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Re: [discuss] Notes - Names Council Meeting, San Jose - 062599

Three points seem to require clarification.  Only one, about fraud, is at
all major.

On Tue, 29 Jun 1999, Kent Crispin wrote:

> On Tue, Jun 29, 1999 at 10:12:10AM -0400, Michael Froomkin - U.Miami School of Law wrote:


> > It is also important to understand that the *potential* for injustice is
> > very real here.  We are talking about an ADR process in which
> When one is driving down the street the *potential* for an auto
> accident is very real.  Most people take that as incentive to drive
> carefully, not as incentive to stop driving.  Therefore, it is
> perfectly reasonable to proceed despite the existence of potential
> problems. 

The analogy is inapposite: we have a lot of experience dealing with cars
on the road.   We can make rational choices.  Here we have a structure
where we simply lack any data about how much injustice there will be.  it
could be a lot.  It could be a little.  It is prudent and wise to create
a fault-tolerant (i.e. reviewable) system where one can.  If one can.
And if one can't, let's trumpet that.  Because it means the thing will not
scale to other types of issues.

> > P = complainant
> > D= original DN registrant
> > 
> > If P & D are both US citizens, then barring a small set of special
> > circumstances the case is unreviewable.  An example of that small set is
> > fraud by the arbitrators.  The arbitrators getting the law completely
> > wrong will not be sufficient grounds to get the case into a court.  A US
> > court will not take the case because there is no cause of action after the
> > transfer of the DN:  there's no contract between P & D, and even if there
> > were it has not been violated; there's no tort; there's no violation of a
> > statutory duty.  Hence there is no case.
> 1) from your other comments I gather that, in general, fraud by
> arbitrators is not reviewable.  

No.  "Fraud unravels all".  It is one of the few things that is always
reviewable if there's jurisdiction.  

> 2) the WIPO recommendations allow that if a court action is started,
> the arbitrators may suspend the ADR.  Thus there is a
> direct-to-arbitration-process avenue for judicial review available.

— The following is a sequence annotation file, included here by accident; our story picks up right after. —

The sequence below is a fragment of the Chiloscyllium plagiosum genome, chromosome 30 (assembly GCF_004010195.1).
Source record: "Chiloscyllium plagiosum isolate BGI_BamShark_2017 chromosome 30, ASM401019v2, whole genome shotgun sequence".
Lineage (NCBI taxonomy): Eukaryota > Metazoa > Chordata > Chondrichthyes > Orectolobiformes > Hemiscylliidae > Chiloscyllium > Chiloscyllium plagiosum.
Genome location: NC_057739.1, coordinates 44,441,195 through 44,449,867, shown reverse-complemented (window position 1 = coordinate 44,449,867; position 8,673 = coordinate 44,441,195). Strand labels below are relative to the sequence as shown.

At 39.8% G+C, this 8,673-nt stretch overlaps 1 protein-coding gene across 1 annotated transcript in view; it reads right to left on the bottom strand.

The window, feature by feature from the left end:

> [In fact, I believe you claim that this will cause many preemptive
> court cases to be filed, so that the "review" by the courts can be
> instigated before the arbitrators make their decision.]
> Given this fact, and the newness of the ADR procedures, it seems
> likely that the first cases will all be watched very closely by you
> and others, and will immediately go to court, if the registrant has
> any interest defending.

I do not propose to be a lawyer for every defendant.   Nor should their
rights depend on volunteers being around.

Furthermore, even if it's the case that the first ones are vigilant (and
wealthy enough to do this), the fact remains that any party who fails
to make the pre emptive attack will be taking risks.   This is, as I noted
in my commentary, a bad incentive structure.

> > 
> > > Moreover, there are explicit statements in the report that the
> > > recommendations are not static final results, but instead are an
> > > initial cut, and are intended to evolved over time.  
> > > 
> > 
> > Indeed.  That is one of the most worrying aspects of it.
> You would prefer a system that cannot evolve??? Surely you misspoke. 

Depends on in which directions it can go and who decides.

A. Michael Froomkin   |    Professor of Law    |   froomkin@law.tm
U. Miami School of Law, P.O. Box 248087, Coral Gables, FL 33124 USA
+1 (305) 284-4285  |  +1 (305) 284-6506 (fax)  |  http://www.law.tm
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